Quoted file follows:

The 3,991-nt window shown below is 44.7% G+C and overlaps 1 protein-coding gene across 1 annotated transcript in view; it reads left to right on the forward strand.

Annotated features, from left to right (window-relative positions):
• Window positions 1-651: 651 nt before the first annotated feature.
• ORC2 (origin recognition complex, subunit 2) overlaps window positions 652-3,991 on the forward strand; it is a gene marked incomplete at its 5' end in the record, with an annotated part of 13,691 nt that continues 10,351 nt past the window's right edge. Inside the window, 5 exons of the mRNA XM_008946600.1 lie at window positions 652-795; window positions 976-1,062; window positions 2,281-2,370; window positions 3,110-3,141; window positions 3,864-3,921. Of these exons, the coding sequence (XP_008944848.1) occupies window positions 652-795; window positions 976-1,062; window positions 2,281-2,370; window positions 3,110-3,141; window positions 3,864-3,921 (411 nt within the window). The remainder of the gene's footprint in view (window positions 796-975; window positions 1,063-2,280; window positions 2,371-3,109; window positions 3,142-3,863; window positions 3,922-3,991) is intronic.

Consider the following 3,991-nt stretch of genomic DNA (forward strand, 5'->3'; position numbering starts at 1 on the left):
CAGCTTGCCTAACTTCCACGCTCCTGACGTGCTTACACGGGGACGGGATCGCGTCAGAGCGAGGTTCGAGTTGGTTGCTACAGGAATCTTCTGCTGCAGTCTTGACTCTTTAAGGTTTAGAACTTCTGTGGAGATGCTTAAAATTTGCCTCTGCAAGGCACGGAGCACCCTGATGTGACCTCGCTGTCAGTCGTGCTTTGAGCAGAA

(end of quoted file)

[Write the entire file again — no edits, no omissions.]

The 3,991-nt window shown below is 44.7% G+C and overlaps 1 protein-coding gene across 1 annotated transcript in view; it reads left to right on the forward strand.

Annotated features, from left to right (window-relative positions):
• Window positions 1-651: 651 nt before the first annotated feature.
• ORC2 (origin recognition complex, subunit 2) overlaps window positions 652-3,991 on the forward strand; it is a gene marked incomplete at its 5' end in the record, with an annotated part of 13,691 nt that continues 10,351 nt past the window's right edge. Inside the window, 5 exons of the mRNA XM_008946600.1 lie at window positions 652-795; window positions 976-1,062; window positions 2,281-2,370; window positions 3,110-3,141; window positions 3,864-3,921. Of these exons, the coding sequence (XP_008944848.1) occupies window positions 652-795; window positions 976-1,062; window positions 2,281-2,370; window positions 3,110-3,141; window positions 3,864-3,921 (411 nt within the window). The remainder of the gene's footprint in view (window positions 796-975; window positions 1,063-2,280; window positions 2,371-3,109; window positions 3,142-3,863; window positions 3,922-3,991) is intronic.

Consider the following 3,991-nt stretch of genomic DNA (forward strand, 5'->3'; position numbering starts at 1 on the left):
CAGCTTGCCTAACTTCCACGCTCCTGACGTGCTTACACGGGGACGGGATCGCGTCAGAGCGAGGTTCGAGTTGGTTGCTACAGGAATCTTCTGCTGCAGTCTTGACTCTTTAAGGTTTAGAACTTCTGTGGAGATGCTTAAAATTTGCCTCTGCAAGGCACGGAGCACCCTGATGTGACCTCGCTGTCAGTCGTGCTTTGAGCAGAA